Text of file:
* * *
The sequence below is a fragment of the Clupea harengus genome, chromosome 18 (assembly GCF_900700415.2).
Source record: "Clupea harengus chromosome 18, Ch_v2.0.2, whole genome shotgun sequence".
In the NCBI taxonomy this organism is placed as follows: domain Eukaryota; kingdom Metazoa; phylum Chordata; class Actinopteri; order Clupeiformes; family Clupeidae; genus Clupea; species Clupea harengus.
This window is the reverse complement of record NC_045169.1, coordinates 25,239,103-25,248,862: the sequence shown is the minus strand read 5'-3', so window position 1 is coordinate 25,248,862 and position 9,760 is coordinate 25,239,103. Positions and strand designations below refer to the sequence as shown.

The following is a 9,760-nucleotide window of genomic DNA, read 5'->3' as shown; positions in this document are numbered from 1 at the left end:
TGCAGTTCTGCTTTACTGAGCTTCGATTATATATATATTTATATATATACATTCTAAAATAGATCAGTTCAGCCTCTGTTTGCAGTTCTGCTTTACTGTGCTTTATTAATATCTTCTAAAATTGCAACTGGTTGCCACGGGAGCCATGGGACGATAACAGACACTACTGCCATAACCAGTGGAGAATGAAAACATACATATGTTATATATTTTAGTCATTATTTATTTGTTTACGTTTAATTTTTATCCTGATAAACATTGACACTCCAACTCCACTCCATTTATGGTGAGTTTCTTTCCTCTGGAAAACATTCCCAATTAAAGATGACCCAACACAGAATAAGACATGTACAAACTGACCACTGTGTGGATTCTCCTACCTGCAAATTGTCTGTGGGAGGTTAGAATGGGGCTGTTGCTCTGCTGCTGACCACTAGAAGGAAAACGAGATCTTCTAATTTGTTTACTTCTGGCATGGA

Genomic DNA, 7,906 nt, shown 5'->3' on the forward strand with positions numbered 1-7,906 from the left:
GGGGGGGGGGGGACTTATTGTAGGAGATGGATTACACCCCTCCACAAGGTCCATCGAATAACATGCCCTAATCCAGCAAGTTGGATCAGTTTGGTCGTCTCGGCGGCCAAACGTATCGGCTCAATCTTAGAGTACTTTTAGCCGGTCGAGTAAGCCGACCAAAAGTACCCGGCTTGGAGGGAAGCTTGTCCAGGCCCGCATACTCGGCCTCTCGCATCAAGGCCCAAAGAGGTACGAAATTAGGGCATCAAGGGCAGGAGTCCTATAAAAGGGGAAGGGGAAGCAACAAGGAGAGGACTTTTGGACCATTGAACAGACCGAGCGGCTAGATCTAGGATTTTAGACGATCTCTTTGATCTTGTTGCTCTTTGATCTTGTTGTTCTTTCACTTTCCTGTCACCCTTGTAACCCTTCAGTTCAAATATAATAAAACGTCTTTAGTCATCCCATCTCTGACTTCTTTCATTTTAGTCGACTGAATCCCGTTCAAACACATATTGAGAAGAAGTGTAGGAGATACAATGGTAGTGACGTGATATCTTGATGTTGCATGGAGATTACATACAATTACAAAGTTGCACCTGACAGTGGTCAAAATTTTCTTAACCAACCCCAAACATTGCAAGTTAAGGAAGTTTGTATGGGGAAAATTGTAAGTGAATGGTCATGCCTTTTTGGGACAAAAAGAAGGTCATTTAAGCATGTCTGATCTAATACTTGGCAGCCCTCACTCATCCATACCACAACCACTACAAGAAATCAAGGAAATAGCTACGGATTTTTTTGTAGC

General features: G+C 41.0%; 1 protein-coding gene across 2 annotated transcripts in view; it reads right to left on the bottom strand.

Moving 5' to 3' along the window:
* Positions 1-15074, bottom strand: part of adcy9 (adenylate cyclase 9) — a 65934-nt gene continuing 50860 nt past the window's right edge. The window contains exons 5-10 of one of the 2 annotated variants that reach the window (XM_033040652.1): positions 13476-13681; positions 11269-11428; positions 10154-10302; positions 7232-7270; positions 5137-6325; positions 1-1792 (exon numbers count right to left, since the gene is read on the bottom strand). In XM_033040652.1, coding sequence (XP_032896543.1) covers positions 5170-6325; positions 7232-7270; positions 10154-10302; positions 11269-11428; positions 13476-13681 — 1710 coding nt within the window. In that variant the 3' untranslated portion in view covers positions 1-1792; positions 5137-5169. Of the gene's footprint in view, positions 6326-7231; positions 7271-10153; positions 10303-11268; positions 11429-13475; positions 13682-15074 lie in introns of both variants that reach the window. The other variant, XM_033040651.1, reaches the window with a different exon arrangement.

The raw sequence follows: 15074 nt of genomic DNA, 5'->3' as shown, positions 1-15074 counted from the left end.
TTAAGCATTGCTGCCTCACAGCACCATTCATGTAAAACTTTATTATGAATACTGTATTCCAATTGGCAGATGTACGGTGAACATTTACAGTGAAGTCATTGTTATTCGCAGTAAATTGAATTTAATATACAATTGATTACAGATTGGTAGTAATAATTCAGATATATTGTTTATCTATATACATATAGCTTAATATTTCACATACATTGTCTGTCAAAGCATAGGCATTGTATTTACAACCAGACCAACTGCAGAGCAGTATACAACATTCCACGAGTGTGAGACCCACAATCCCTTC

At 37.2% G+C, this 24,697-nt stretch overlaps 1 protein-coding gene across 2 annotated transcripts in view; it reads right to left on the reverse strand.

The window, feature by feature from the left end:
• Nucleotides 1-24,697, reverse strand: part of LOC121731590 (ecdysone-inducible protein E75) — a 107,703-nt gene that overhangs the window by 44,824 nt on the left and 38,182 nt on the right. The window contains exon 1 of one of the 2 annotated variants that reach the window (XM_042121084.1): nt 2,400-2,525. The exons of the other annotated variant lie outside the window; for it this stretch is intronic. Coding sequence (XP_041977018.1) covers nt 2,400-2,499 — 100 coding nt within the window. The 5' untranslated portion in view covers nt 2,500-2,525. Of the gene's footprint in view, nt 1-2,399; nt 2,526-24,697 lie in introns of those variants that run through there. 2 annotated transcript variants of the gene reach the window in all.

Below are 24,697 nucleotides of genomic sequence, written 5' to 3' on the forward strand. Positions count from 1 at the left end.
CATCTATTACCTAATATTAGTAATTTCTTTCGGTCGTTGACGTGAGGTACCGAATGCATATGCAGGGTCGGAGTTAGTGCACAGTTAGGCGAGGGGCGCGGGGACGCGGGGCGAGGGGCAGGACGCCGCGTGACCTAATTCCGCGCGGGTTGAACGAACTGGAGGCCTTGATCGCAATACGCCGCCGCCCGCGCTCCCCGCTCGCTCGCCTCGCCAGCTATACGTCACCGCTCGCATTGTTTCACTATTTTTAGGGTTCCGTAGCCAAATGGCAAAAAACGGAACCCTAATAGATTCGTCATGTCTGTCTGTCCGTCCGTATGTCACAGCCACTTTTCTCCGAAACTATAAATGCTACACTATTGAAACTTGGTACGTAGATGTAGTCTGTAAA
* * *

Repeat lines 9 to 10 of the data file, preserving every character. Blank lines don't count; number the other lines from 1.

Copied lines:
General features: G+C 41.0%; 1 protein-coding gene across 2 annotated transcripts in view; it reads right to left on the bottom strand.

Moving 5' to 3' along the window: